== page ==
Cattle production a tough, risky business

Calf prices have bounced upward in the past couple months, but prices during the fall calf run were a huge disappointment. Any thoughts of a meaningful increase in the Canadian cattle herd have evaporated.

If you go back to 2013, calf prices were dismal throughout the year with prices for 500 to 600 pound steers in the range of $160 to $170 per hundredweight during the fall run.

Calf prices took off in 2014 with a steady upward trajectory through the year. They were $270 to $290 per cwt. for most of the fall run, and it was happy days and good profits for producers. Analysts believed the good times would continue to roll.

It sure looked like that through the first eight months of 2015 with prices often in the $320 range. However, prices slipped dramatically as the fall run approached. Most calves sold that fall for prices similar to the previous year at $270 to $290. It was still a great price, but not the level expected early in the year.

The decline that started in the second half of 2015 continued until late 2016. Last fall, most 500 to 600 lb. calves sold in the $170 to $190 per cwt. range, only marginally better than the dismal year of 2013.

Calves were worth $1,500 to $1,600 each in 2014 and 2015, but that dropped to about $1,000 last year. Good times were short lived. Efficient producers are still making money, but it isn’t an easy way to make a living.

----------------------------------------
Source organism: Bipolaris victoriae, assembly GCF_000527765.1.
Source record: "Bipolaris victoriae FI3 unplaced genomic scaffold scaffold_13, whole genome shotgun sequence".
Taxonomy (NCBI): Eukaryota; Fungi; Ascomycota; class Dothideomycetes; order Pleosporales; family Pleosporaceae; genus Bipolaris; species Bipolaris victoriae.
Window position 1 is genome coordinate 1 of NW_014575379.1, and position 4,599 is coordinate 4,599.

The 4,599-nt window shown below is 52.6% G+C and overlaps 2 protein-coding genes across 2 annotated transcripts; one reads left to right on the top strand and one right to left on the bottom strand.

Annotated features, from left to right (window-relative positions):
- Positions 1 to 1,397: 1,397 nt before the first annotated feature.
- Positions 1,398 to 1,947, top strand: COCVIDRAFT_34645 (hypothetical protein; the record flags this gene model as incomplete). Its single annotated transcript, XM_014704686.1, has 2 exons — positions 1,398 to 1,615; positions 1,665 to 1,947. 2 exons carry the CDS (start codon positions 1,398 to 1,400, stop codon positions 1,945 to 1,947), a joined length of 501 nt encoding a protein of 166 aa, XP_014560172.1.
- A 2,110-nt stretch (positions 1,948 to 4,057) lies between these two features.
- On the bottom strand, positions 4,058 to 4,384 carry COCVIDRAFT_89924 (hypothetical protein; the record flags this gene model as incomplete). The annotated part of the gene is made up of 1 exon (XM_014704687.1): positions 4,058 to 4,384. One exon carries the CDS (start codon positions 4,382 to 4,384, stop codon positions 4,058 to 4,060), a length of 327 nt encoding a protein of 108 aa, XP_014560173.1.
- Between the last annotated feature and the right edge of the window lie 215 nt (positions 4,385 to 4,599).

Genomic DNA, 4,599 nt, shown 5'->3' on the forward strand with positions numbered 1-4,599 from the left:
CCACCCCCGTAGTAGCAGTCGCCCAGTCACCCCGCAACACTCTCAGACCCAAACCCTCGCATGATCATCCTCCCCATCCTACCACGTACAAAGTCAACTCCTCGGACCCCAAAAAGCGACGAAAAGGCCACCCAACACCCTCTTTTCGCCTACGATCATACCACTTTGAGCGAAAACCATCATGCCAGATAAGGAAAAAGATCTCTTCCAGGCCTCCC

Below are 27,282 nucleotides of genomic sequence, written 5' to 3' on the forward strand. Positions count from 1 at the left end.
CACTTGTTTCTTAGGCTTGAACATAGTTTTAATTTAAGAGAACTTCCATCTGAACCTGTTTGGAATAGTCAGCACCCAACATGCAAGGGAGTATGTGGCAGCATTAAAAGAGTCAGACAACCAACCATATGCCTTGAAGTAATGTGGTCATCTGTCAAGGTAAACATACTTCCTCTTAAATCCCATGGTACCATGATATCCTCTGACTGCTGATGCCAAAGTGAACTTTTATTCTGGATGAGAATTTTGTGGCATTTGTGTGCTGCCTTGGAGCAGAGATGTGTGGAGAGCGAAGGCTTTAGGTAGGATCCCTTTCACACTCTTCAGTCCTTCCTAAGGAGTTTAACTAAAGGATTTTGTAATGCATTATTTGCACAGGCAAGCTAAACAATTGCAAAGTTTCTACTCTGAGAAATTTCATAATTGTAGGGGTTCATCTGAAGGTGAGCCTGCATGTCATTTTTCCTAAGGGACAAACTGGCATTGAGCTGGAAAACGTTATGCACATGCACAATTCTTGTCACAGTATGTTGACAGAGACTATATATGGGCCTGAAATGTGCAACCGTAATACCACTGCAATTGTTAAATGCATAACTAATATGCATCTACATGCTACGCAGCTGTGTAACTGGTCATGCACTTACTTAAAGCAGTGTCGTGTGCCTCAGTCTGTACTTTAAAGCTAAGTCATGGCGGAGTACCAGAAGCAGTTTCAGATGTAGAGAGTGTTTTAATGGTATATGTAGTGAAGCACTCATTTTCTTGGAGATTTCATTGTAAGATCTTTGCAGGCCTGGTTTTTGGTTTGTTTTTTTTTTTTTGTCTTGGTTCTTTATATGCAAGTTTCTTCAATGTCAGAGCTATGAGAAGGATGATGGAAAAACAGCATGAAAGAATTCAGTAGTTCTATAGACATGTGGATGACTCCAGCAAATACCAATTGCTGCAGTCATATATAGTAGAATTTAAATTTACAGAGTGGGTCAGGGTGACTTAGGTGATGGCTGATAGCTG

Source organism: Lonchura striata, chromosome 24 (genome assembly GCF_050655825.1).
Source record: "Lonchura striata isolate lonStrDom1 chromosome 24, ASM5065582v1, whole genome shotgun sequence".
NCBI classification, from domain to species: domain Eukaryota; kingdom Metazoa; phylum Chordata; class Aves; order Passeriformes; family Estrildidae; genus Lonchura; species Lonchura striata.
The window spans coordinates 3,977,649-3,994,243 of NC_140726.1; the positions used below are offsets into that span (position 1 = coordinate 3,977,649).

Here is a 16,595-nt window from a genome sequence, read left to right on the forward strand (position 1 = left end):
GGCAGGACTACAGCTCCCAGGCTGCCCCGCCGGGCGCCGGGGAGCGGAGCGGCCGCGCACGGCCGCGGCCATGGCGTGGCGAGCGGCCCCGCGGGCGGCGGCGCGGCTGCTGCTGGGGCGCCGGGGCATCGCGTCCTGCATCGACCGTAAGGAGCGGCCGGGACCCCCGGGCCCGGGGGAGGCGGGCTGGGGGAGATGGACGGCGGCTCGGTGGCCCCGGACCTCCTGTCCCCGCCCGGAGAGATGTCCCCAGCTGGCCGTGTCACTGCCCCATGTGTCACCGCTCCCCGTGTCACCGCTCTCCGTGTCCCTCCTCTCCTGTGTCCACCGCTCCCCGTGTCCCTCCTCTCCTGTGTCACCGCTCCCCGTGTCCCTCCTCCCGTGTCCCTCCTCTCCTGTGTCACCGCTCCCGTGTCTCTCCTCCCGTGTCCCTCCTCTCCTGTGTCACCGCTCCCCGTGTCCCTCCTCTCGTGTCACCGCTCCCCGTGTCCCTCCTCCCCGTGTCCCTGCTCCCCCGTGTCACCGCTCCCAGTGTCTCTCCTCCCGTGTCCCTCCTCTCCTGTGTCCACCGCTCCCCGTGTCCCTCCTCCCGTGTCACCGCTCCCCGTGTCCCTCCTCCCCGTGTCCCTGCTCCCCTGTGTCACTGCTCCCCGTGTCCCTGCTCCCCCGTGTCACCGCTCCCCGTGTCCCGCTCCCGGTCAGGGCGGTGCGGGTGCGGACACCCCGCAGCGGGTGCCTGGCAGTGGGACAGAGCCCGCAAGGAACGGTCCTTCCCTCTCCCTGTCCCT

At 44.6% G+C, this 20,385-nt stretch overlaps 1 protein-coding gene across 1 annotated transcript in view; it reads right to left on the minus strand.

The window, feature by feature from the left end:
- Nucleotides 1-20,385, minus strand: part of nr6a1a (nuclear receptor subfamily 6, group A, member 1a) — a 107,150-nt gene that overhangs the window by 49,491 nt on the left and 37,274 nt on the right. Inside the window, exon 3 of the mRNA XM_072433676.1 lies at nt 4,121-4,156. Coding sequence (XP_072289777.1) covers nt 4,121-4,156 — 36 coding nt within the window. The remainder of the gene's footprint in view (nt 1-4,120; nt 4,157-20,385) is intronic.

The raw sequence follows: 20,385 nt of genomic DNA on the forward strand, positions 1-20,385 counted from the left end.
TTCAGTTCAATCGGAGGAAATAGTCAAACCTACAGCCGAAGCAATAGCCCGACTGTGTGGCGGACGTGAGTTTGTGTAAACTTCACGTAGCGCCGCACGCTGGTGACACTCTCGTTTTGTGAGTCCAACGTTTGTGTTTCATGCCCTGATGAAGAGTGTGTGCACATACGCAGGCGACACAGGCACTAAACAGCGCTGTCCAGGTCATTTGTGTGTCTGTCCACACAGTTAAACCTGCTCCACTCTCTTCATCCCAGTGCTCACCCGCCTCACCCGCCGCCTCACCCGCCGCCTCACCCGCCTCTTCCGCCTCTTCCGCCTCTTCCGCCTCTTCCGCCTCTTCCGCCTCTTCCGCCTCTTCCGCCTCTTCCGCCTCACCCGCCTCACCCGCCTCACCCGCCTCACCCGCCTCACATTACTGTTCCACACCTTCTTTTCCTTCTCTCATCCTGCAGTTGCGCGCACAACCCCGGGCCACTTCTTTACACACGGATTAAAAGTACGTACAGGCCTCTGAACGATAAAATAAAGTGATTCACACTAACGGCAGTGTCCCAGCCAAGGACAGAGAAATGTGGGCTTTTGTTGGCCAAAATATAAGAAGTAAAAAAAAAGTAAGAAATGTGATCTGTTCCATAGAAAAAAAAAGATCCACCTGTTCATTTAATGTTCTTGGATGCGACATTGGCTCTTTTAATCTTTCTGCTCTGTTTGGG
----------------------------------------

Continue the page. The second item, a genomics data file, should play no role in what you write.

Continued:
At $1,000 for steers and with heifers worth a bit less, a producer would need to sell more than 250 calves in the fall to achieve a gross return of $250,000. That suggests a herd of around 300 cows, which is far higher than the average size.

By comparison, with average yields of wheat and canola at the prices prevailing after harvest, a grain producer could hit a gross return of $250,000 with only about 800 acres.

What’s more, the net return on the grain farm would probably be higher.

A cow herd of 300 is a significant operation. A grain farm with 800 acres is considered tiny.

A gross of $250,000 a year is the starting size for making a family living from the farm. A gross return of $500,000 is still a small grain farm — 1,600 acres — but a cow herd of 600 is far bigger than most.

Grain prices and returns won’t stay strong indefinitely, but growing crops looks far more enticing than raising calves.

The Manitoba government has a stated objective of increasing the provincial beef herd. Good luck with that.

There was no appreciable in-crease in the herd when calf prices were lucrative in 2014 and 2015. Yes, breeding stock prices were sky high, but that’s to be expected when an industry is profitable.

Bred cows and replacement heifers are much cheaper now. It might be a good time to invest if you have faith that calf prices will improve. Instead, the precipitous drop in 2015 and much of 2016 has probably shaken confidence.

Labour is another issue.

A 1,600-acre grain farm can get by with labour from a couple of family members. A cow herd of 600 is likely to require more people, who are also willing to do more manual work. And it’s a lot easier for grain farmers to have an off-farm winter job or to take a winter vacation.

As a grain producer, I admire my cattle farming neighbours, but I wouldn’t change places with them.

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